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Huber: Just because classes are online doesn’t mean you can cheat

Editor’s Note: All opinion section content reflects the views of the individual author only and does not represent a stance taken by The Collegian or its editorial board.

I, like most other people, have grown up hearing from my parents, my friends, my professors and many different types of media that cheating is wrong. And yet, in my senior year of college, I still hear about instances of academic dishonesty time and time again.


According to the Lexico online dictionary, to cheat is to “act dishonestly or unfairly in order to gain an advantage, especially in a game or examination.”

In college, cheating comes in different forms, whether it’s programming formulas into a graphing calculator, bringing extra note sheets into an exam or giving a friend your iClicker for attendance points when you don’t go to class. None of these things are necessarily right, but there are different levels of dishonesty and different levels of punishment.

That being said, according to Kessler International, approximately 86% of college students surveyed admitted to having cheated in some way during school. This statistic didn’t surprise me, but it did make me curious about the effects of online classes on the prevalence of cheating.

Ever since March 11, when Colorado State University first announced it was moving classes online, a lot has changed for students. My classes have all transitioned to prerecorded lectures, online homework submissions and discussion posts via Canvas. Aside from my senior design class, I’ve had much less interaction with my teachers and classmates.

An article published by The Quad Magazine suggests that “Online colleges that fail to produce a personal experience … and never create an opportunity for familiarity are especially vulnerable to cheating.” The many stay-at-home orders currently in place across the country have turned every college class into a virtual experience.

Ultimately, it is an ethical decision, but when making this choice, academic dishonesty should be viewed as what it is: not fair to other students.”

Despite this lack of communication during lecture time, I haven’t stopped talking to my friends about assignments, projects and exams — quite the contrary, actually. If anything, I’m more likely to text my classmates about the homework if I get stuck on a problem, as I have less opportunity to ask the professor for clarification. But there is a difference between asking for an explanation or guidance and asking for a solution, and the temptation is always present.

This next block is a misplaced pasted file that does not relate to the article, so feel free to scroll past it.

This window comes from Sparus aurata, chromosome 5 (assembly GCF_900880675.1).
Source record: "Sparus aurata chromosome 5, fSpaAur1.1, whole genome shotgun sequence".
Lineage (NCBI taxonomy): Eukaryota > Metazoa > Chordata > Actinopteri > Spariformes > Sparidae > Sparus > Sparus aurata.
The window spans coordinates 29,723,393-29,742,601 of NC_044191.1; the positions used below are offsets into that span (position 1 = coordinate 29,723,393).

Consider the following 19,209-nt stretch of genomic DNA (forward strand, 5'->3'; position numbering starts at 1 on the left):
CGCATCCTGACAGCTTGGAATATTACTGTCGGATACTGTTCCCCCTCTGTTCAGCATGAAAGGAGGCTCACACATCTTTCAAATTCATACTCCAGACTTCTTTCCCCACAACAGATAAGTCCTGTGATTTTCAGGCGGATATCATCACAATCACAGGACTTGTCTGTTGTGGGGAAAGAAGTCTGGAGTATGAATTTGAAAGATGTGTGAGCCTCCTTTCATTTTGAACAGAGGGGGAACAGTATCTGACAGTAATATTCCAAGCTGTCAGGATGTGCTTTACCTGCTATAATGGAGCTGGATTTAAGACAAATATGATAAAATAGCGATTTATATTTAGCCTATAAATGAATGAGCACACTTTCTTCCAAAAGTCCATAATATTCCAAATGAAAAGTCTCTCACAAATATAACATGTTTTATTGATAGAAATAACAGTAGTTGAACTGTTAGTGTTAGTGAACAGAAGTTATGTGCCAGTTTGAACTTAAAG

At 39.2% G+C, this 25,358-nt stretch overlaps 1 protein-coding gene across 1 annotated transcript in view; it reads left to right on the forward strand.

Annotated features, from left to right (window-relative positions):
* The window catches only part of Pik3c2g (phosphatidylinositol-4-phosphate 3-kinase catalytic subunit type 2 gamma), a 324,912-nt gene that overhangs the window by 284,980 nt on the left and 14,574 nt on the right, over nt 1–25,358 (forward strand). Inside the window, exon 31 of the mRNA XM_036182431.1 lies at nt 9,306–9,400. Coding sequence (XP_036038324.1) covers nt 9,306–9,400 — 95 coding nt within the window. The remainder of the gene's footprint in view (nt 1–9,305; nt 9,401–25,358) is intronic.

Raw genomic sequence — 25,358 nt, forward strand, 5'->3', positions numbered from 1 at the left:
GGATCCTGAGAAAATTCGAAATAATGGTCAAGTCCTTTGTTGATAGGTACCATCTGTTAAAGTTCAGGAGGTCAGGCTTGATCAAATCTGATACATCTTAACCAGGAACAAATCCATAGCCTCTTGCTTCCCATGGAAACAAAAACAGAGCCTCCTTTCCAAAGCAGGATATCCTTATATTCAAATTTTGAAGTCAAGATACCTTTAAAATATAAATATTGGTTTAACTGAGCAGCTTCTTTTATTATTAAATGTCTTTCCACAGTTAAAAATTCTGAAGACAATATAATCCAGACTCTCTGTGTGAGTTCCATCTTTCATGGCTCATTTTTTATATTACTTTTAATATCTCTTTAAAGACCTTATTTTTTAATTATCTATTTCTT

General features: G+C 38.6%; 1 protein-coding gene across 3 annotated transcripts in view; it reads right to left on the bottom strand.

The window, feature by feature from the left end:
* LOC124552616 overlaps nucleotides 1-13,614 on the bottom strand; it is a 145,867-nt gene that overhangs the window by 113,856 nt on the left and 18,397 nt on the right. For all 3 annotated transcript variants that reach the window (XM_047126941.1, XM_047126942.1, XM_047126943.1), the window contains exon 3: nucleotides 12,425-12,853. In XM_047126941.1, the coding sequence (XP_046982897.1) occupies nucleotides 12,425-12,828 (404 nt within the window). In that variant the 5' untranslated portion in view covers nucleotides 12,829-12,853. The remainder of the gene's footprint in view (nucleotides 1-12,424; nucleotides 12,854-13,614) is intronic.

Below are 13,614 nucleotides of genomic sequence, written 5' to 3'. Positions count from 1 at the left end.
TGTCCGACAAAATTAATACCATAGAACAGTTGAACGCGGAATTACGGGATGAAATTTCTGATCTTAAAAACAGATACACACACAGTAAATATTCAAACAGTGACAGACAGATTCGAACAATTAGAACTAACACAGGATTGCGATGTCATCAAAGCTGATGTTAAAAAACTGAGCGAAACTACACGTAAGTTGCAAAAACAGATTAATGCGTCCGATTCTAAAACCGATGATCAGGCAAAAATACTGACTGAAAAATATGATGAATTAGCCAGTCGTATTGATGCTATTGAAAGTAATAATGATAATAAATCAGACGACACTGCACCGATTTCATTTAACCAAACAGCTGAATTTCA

While it seemed to me as though people would be much more likely to cheat during their online classes, a study published by the University of West Georgia suggested that actual cheating rates were slightly higher for in-person classes than online classes. It also indicated, however, that students are “significantly more likely to obtain answers from others during an online test or quiz” than an in-person examination.

There are a few different policies that I’ve seen put into place to combat that. Some classes are making exams open note. Other classes are replacing exams with projects. Some are even using ProctorU to record students as they complete assignments to ensure that cheating doesn’t happen.

But there are always ways to get around those policies, and as always, the choice of whether or not to cheat is a personal one. Ultimately, it is an ethical decision, but when making this choice, academic dishonesty should be viewed as what it is: not fair to other students.


Most students are familiar with CSU’s code of honor; “I have not given, received or used any unauthorized assistance.” It used to be printed on the front of my calculus exams, and in my hydraulics class, we still have to submit a signed copy with every homework assignment. 

This code of honor has come up much more frequently in my online classes than it ever has in person. I think that it is meant to remind us about the significance of our actions. Whether or not students are more likely to cheat, it is important to remember that cheating still carries the same implications of dishonesty and unfairness online as it does in person.

Allie Huber can be reached at or on Twitter @a11iehuber.

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